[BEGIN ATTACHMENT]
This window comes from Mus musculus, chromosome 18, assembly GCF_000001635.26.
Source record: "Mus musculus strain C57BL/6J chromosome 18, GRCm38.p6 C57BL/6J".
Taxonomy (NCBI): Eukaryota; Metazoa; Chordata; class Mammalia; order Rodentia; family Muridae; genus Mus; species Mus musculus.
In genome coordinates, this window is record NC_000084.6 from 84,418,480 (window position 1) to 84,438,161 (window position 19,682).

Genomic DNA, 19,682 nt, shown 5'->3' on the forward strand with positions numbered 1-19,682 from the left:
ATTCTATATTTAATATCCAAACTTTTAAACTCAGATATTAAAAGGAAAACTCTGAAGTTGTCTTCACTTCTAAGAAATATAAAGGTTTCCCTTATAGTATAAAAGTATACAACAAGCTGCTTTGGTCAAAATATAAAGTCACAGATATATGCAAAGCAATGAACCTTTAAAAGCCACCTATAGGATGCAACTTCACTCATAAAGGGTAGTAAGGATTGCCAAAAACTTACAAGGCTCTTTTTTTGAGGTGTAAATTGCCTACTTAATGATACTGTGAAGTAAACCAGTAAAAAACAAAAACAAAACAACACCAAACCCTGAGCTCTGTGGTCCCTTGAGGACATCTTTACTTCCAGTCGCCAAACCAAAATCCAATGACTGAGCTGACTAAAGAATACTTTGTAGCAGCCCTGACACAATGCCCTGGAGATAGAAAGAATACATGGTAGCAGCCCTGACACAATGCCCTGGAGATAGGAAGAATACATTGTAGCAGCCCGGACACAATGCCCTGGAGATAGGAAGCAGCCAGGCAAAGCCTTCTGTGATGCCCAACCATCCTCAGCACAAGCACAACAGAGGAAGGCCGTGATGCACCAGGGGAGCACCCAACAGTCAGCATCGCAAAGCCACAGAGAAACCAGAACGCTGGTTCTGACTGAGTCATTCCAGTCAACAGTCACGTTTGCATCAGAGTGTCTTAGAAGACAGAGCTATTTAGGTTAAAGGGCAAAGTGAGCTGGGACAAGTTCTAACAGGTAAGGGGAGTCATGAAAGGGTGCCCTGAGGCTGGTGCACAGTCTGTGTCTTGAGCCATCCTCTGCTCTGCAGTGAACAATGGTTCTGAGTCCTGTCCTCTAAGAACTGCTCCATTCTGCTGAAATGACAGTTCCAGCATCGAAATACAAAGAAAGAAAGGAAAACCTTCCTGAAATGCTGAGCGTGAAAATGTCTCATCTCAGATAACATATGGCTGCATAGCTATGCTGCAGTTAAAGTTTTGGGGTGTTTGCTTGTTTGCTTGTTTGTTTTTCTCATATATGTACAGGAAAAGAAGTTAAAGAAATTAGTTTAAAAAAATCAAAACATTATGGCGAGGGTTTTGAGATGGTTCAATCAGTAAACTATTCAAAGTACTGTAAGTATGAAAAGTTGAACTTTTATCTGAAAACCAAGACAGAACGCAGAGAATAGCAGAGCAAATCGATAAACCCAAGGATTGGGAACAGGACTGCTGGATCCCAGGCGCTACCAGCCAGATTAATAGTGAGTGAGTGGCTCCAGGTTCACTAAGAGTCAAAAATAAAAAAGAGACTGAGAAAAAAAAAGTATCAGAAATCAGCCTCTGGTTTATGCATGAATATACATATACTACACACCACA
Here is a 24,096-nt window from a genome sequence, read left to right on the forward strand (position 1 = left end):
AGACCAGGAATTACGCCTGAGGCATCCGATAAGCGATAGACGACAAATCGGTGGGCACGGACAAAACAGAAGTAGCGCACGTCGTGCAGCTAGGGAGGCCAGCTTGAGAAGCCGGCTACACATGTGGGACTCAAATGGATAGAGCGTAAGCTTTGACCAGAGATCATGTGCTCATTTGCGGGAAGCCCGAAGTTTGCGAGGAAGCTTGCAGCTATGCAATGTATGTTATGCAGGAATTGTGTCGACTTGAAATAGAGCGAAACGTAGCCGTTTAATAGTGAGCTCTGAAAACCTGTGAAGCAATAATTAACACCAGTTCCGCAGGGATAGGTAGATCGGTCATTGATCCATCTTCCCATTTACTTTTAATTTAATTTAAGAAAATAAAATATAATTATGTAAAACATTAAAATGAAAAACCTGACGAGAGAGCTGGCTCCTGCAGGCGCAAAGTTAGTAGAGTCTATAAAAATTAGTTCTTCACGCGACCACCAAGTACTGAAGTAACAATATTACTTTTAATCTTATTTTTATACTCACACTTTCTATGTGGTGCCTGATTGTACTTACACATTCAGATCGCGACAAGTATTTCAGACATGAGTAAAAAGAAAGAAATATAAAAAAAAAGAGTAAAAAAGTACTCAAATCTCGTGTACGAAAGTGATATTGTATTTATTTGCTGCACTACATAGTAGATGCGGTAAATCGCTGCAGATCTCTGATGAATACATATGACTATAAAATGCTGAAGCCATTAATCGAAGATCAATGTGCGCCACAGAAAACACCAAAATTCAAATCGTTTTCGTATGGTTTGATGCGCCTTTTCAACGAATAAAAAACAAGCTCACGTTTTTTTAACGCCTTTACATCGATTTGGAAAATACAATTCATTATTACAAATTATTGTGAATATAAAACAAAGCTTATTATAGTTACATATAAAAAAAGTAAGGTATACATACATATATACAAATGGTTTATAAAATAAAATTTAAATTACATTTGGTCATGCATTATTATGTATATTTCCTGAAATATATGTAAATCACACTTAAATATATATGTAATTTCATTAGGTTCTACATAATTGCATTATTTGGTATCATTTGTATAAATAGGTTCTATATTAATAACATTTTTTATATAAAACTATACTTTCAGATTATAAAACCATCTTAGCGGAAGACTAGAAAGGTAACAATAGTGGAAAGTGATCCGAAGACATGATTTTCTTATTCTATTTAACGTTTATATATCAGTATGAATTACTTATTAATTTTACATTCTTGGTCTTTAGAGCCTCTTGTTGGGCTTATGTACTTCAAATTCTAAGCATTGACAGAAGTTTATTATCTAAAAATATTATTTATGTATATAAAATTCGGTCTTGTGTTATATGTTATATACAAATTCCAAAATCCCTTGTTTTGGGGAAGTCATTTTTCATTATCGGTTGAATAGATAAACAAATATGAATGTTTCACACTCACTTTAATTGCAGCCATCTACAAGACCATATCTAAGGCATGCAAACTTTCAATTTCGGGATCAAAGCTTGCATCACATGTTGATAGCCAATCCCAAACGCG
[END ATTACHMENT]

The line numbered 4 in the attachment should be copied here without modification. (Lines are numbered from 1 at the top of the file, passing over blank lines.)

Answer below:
In genome coordinates, this window is record NC_000084.6 from 84,418,480 (window position 1) to 84,438,161 (window position 19,682).